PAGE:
9, and an amendment was offered by Modlt
to amend to place the date at April 5, but
this was defeated. Jenkins opposed fixing
the earlier date aad declared that thus
far the legislature bad not made a very
enviable reputation for passing important
measures and he believed they should re
main until something is done. So that
matter of adjournment is left open for the
present. The house has considered April 5
as the date, but has not cited.
The compulsory education bill was taken
up In the senate after discussion was
passed with a slight amendment relating
to the truancy schools. . The vote was 34 to
5, and the house immediately concurred in
the amendments.
The pardons committee reported favor
ably on resolutions to pardon or parole
Theodore Busheck and William Young.
The barber bill was reported favorably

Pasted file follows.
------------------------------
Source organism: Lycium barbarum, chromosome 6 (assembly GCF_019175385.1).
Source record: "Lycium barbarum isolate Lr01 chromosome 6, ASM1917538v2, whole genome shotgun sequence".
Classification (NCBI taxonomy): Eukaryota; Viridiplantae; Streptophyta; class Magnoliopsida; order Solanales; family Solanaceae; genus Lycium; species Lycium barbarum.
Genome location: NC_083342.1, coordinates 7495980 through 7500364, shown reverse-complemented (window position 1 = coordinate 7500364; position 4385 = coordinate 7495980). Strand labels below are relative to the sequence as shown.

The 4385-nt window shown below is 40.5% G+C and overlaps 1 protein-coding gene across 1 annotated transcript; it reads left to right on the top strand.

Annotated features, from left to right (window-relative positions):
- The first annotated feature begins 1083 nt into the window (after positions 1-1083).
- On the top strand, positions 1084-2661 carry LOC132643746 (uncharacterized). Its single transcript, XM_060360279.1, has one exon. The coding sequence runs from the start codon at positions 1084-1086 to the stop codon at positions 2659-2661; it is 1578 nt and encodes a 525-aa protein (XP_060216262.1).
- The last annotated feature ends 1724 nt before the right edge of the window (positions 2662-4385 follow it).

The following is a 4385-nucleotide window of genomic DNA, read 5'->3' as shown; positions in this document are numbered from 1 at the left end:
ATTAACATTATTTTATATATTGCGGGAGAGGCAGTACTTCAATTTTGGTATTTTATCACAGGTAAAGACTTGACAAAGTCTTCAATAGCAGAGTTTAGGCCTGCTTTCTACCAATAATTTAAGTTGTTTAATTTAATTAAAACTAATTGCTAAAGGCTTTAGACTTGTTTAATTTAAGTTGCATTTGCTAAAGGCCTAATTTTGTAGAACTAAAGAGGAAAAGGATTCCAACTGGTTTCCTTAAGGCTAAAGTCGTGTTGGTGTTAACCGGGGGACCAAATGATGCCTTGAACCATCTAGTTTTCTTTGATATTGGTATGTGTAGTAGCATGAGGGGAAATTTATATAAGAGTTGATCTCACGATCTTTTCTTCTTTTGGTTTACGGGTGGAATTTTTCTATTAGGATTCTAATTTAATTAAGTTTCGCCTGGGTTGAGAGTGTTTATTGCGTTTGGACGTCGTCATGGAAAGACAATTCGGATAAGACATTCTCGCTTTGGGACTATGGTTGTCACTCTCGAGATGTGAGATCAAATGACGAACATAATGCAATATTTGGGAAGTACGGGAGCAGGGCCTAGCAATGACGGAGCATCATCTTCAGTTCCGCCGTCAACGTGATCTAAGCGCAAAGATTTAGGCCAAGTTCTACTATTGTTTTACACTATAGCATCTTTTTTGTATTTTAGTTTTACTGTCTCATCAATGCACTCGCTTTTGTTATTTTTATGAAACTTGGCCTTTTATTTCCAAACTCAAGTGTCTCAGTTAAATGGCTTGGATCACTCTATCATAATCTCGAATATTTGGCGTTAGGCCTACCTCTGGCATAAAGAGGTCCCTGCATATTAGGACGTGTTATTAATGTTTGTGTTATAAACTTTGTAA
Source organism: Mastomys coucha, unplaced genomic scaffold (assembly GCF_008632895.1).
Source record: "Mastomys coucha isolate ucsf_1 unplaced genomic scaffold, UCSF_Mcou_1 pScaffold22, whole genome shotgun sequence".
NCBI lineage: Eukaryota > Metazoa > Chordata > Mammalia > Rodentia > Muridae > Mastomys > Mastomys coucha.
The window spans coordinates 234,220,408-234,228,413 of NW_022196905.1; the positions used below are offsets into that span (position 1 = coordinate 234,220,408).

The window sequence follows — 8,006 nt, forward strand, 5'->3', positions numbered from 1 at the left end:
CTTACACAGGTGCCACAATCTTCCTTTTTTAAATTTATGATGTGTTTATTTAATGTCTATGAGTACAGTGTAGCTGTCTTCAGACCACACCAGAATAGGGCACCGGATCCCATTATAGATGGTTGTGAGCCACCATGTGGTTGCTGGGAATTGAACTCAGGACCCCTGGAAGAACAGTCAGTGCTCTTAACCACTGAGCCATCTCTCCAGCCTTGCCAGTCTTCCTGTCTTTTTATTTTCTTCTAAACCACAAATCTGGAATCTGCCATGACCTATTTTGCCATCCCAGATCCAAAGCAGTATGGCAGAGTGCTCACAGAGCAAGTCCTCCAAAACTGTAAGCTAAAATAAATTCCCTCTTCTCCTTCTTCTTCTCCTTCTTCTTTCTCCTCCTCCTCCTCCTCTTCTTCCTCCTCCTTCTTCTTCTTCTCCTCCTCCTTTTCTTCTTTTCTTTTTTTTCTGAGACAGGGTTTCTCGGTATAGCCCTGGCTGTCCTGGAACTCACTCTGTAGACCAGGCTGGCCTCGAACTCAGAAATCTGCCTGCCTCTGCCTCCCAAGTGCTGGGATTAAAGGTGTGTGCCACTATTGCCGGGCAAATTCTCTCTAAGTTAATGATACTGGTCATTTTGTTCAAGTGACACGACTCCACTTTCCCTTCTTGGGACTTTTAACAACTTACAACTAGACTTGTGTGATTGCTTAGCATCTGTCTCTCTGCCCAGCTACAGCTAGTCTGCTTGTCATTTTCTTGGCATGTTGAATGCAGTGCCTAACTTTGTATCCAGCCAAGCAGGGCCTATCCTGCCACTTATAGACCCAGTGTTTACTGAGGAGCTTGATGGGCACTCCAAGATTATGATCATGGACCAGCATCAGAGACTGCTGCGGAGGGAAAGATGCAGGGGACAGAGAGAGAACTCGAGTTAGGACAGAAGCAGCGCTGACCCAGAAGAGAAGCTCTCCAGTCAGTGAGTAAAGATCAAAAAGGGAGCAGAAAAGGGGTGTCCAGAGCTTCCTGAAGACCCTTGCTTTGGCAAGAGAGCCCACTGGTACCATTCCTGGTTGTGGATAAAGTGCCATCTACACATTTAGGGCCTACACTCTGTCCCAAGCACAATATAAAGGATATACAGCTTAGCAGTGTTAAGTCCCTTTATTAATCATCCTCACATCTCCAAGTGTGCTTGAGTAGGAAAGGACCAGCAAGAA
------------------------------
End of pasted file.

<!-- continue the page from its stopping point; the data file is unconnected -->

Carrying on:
and will go on the calendar.
A bill was Introduced by Hubbard to
provide a sifting committee of seven to
dispose of the business of the senate.
Interurban Railroad Question.
The bill to authorize interurban railroads '
was taken up on a report that the houae
had refused to concur in the senate amend
, ments and Senator Courtrlght opposed re
ceding from the position already taken.
The senate held a session tonight and
conference was ordered on the interurban
railway bill, as the senate would not recede
from its amendments.
The pardons Committee of the senate to
night derided favorably on pardons for Joe
McCrary and George Hanley and will re
port without reoommendation on Wesley
Elklns. 11
Railway Assessment Rill Defeated.
The railway assessment bill was given Its